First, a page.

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Elon Musk’s xAI firm valued at $24 billion as investors pledge more money

Elon Musk speaks at the Milken Institute's Global Conference at the Beverly Hilton Hotel in May 2024 in California.
Apu Gomes/Getty Images via CNN Newsource
Elon Musk speaks at the Milken Institute's Global Conference at the Beverly Hilton Hotel in May 2024 in California.

By Anna Cooban, CNN

London (CNN) — The AI firm founded by Elon Musk has raised another $6 billion from investors, including Silicon Valley venture capitalists and a Saudi prince, boosting its valuation to $24 billion.

Investors providing the second-round funding included Sequoia Capital, Andreesen Horowitz, and Saudi Prince Alwaleed Bin Talal, xAI announced in a blog post on Sunday.

Musk, who founded xAI in July last year, wrote Monday on X that there would be “more to announce in the coming weeks,” and that the startup had a valuation of $18 billion before receiving the new funding.

xAI said in its post that the new money would be used to take the firm’s “first products to market, build advanced infrastructure, and accelerate the research and development of future technologies.”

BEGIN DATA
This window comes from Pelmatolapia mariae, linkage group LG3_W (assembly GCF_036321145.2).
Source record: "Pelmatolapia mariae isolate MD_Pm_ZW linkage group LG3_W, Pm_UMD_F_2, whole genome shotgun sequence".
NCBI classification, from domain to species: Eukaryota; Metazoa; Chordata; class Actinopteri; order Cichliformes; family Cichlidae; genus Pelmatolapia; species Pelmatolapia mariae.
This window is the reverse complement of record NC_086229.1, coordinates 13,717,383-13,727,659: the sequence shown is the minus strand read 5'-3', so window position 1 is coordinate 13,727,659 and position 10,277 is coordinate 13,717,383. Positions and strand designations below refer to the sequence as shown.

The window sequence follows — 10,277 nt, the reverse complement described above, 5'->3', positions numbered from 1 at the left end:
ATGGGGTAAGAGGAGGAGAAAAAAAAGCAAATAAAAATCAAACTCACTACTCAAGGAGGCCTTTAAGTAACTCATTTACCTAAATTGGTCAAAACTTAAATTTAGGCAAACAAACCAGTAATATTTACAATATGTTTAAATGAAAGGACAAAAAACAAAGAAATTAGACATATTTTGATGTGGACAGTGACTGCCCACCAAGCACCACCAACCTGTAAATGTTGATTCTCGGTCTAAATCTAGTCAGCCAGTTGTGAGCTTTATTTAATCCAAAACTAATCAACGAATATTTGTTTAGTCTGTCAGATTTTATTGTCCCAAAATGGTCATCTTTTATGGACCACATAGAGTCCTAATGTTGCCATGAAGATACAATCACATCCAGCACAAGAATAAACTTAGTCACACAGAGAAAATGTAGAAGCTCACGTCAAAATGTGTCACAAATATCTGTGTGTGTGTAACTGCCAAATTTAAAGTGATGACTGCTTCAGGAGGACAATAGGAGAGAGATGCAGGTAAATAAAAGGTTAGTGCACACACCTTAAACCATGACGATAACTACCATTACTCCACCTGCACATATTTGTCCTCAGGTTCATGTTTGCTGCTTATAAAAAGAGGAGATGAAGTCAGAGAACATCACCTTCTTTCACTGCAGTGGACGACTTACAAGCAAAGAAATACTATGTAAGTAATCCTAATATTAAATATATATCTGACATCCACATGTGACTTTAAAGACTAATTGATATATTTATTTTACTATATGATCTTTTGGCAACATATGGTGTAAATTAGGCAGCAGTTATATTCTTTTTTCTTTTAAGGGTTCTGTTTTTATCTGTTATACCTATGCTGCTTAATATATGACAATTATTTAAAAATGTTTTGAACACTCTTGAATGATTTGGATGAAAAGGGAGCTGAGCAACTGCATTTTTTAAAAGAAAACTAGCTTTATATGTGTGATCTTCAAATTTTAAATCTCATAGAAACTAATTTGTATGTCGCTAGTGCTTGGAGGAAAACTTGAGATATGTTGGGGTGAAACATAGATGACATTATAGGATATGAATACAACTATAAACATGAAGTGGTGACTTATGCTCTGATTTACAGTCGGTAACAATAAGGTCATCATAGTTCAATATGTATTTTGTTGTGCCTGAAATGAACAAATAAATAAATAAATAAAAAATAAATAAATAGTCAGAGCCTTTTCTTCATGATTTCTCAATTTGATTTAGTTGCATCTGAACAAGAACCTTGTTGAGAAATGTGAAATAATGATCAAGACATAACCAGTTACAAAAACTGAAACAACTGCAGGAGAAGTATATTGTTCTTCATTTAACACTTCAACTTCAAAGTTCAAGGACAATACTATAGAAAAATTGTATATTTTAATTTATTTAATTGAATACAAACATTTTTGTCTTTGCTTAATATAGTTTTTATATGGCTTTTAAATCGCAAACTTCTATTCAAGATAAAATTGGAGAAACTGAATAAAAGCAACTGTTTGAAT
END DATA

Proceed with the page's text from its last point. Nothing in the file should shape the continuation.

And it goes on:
The funding sets the company up as a potential rival to OpenAI, the AI research group behind the wildly popular chatbot ChatGPT. Musk is a co-founder of OpenAI, but stepped down as chairman six years ago partly over disagreements about the company’s direction.

In November, xAI announced that it was developing an AI-powered chatbot called “Grok” for some paying users of X, the social media platform formerly known as Twitter which Musk also owns. The billionaire said in a post on X at the time that Grok was being trained by having “real-time access” to information on the site.

Since then, xAI has announced versions of Grok 1.5 with improved long context and image capabilities, and it is currently recruiting for engineers and researchers in Palo Alto, San Francisco and London.

Investors, lured by the potential for AI to revolutionize the way people live and work, have thrown huge sums of money at AI companies in recent years.

Microsoft (MSFT) is OpenAI’s biggest stakeholder, with a $13 billion investment in the firm. Last year, Amazon (AMZN) announced it would invest up to $4 billion in Anthropic AI in exchange for partial ownership of the company.

Bringing AI products to market is far from straightforward for even the biggest players.

Earlier this month, Google introduced an AI-generated search tool, which summarizes results so that users don’t have to click through multiple links to get quick answers to their questions. But the feature came under fire after it provided false or misleading information, prompting the company to walk back some factually incorrect results.

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